In the globalised world of this early 21st Century, the digital revolution has disrupted the traditional ways knowledge is accessed and enjoyed, and turning back to the past is somehow reassuring and comforting. This might partly explain the success of the re-issues of some design pieces of the great masters of the past. The phenomenon is not to be dismissed as a simple fad nor a temporary one, for it has been going on for years and has been growing steadily.

Round armchair D.154.5
Gio Ponti, 1954

60 years after it was first issued, the iconic Round armchair (D.154.5) created by Gio Ponti in 1954 is brought to a new life in the context of the Heritage Collection, in collaboration with Ponti Archives.

Molteni&C’s re-edition project goes over its own design history with an eye to the future. The name of the project, Round D.154.4, takes after the rounded shape of the seat and backrest, dubbed the “bar of soap”. Thanks to a careful study of photos, drawings and other materials of the period, the armchair was faithfully reproduced, with a multilayered ash-wood frame, steel legs with black chrome and satin brass finishings, and non-slip plastic tips. the chair can be upholstered in any of the fabrics and leathers of the Molteni&C range. The new Round armchair was the star of the brand’s installation, curated by Ron Gilard, at the recent Salone del Mobile.

Gastone Rinaldi, 1970

Roundness and comfort.‎ Tradition and innovation.‎ These are the keywords describing Orsola, a 1970 project by Gastone Rinaldi, re-issued today by Tacchini in its original spirit, but with latest-generation padding, supported by a rounded chrome-plated frame, giving it an, even more, relaxing and soft appearance. The three-seater sofa and the armchairs are handcrafted by upholstery masters, just like 50 years ago, but in a contemporary style.

Ignazio Gardella, 1958

Designed in 1958 by Ignazio Gardella, the creative mind behind of some of Italy’s milestones of contemporary architecture, the Paolina suspension lamp is being re-issued by TATO as part of their research project around the works of the greatest Italian designers of the 20th Century. Born as a production piece, the lamp has a rounded, essential shape that seems to embrace the light source. In the updated version, the lamp features a shade made of polycarbonate, declined in a white or glossy green finishing, and a long-life LED light source.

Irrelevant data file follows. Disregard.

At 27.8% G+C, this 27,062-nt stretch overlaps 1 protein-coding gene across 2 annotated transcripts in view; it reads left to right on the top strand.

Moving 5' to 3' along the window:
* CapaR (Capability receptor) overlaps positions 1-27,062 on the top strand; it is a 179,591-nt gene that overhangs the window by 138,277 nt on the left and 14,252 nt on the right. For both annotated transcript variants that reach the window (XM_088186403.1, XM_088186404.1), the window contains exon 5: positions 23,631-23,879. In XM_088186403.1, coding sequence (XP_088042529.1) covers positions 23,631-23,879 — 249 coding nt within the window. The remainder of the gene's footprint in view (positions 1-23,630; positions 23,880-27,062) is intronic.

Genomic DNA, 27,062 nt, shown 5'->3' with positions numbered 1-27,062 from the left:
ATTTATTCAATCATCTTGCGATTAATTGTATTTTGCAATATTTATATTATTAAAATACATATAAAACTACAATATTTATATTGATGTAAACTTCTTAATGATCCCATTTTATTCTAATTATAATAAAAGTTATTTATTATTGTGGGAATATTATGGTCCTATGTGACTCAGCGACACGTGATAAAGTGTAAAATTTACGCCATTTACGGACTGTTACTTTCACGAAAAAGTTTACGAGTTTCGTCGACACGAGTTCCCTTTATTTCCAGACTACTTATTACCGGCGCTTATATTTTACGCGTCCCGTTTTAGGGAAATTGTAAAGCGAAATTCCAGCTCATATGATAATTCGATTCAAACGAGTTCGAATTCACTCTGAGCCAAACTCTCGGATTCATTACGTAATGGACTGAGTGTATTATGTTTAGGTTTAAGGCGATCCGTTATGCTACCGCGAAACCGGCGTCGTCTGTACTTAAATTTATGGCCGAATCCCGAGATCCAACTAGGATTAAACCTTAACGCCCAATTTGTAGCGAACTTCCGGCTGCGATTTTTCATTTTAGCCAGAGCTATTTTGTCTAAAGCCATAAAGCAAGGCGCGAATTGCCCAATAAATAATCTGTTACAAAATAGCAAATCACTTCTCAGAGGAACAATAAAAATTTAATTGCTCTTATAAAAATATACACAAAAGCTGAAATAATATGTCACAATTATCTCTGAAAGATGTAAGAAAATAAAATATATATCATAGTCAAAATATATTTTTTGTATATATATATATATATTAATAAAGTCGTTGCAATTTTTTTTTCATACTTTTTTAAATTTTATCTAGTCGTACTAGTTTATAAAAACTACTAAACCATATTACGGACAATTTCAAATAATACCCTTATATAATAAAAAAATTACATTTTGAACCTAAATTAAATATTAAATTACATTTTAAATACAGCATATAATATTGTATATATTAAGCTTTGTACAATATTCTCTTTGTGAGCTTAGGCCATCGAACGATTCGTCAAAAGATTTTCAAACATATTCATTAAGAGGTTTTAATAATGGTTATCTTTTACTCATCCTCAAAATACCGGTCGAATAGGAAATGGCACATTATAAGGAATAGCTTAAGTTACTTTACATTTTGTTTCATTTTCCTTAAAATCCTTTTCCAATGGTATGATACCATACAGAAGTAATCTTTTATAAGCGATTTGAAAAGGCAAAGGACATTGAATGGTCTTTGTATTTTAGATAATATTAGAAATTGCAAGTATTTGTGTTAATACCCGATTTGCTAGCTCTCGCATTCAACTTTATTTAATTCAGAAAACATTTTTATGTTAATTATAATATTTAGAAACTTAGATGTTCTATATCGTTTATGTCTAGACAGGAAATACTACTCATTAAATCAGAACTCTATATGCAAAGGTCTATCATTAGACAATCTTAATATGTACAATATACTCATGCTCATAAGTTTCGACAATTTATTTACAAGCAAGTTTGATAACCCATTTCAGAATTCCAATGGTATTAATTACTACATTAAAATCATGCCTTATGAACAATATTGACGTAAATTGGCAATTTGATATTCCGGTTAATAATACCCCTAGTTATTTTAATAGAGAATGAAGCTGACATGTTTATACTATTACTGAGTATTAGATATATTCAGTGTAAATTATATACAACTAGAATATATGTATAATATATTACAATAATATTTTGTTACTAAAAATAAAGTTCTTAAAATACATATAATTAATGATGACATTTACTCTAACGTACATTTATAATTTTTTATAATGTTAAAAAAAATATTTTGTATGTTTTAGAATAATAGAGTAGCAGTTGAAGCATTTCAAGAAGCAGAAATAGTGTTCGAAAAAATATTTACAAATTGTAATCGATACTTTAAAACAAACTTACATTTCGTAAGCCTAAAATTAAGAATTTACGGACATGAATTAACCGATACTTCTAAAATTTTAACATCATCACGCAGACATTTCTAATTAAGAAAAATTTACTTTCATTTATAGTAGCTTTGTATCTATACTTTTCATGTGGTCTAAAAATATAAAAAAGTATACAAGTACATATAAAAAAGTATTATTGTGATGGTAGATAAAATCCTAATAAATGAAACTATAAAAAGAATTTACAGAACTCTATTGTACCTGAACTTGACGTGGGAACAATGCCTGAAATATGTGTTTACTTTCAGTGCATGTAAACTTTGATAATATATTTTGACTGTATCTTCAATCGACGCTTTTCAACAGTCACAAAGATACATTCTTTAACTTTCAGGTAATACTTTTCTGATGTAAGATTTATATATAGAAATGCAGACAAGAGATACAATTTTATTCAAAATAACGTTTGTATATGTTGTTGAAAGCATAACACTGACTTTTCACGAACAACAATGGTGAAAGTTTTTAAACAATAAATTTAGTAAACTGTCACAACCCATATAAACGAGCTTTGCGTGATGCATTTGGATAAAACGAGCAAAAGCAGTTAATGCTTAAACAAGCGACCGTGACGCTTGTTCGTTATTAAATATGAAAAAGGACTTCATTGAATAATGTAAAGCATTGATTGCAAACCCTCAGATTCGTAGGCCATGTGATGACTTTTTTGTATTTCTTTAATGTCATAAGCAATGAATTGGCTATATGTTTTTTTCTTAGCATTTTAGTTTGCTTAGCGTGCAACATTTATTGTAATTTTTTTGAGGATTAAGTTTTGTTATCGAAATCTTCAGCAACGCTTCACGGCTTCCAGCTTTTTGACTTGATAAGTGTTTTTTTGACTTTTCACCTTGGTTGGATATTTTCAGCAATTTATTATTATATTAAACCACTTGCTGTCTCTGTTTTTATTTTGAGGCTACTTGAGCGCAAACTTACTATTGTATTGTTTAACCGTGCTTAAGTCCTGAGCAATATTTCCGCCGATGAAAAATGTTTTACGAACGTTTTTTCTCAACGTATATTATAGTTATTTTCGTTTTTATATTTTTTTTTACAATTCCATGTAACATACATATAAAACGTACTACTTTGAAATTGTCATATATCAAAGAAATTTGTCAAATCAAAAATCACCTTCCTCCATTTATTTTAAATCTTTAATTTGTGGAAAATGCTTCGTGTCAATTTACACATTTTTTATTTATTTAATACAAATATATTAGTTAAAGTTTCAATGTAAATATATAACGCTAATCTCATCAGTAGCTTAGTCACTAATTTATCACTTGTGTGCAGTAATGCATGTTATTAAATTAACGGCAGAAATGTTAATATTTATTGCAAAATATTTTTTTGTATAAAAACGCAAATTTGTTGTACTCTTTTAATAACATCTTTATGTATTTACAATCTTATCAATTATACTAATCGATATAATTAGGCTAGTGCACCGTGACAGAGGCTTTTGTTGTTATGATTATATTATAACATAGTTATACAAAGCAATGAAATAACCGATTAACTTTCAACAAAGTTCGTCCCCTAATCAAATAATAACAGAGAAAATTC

For the ceiling mounting, the option is between a simple cable and a tubular element available in a brass, chrome, polished nickel or satin bronze finishing.

Afra and Tobia Scarpa, 1969

A true icon of style with its generous, rounded shapes, it was designed in 1969 by visionary designers Afra and Tobia Scarpa. It won a Compasso d’Oro in 1970 and to-date it still is one of the most sought-after items for interior design projects worldwide.

Cassina, in collaboration with Tobia Scarpa, dug out from its archives what the designer defined as a “breath of irrenounceable relaxation”. Today Cassina is presenting a renewed version of Soriana in its declinations as an armchair, a chaise-longue, a two or three-seater sofa and a pouf. They all respect the original spirit and design to the letter, yet they employ sustainable materials in line with the new lifestyle trends. Extra comfort is ensured thanks to the work of Cassina LAB, born out of the collaboration between Cassina’s own R&D center and Poli design from Milan’s Polytechnic.

Tip Ton RE
Edward Barber and Jay Osgerby, 2011

Created by designers Edward Barber e Jay Osgerby, Tip Ton defines a totally new kind of seat: a chair entirely made of plastic that can be tipped forward at a slight angle with respect to its normal position, hence the name Tip Ton. The inclination straightens up your hips and lower spine, improving the blood circulation in your back and abdominal muscles. In 2020, together with Vitra, the designers developed a recycled polypropylene version: Tip Ton RE. The high-quality recycled materials derive from domestic waste, in particular packaging.

Both models are produced out of a single cast that doesn’t have any mechanical parts, a solution that makes them extremely strong and 100% recyclable. The chairs can be stacked in piles of up to four units. Tip Ton RE is available in grey only.

Achille Castiglioni, 1992

On the occasion of Fuori Salone 2021, Polet was introduced as a re-issue of the armchair-bed system designed by Achille Castiglioni for Twils in the early 90s. Conceived as a futuristic project, today it is an icon of style and functionality, and 30 years on it can still disrupt the contemporary idea of multi-functional furnishing, without sacrificing style in favour of comfort and ease of use.

Polet stands out for its assertive, straightforward style and for its rectangular, black-lacquered solid beechwood structure also featuring a brass joint. The thin quilted mattress made of brightly coloured fabrics is an ideal feature for creative and stylish interpretations.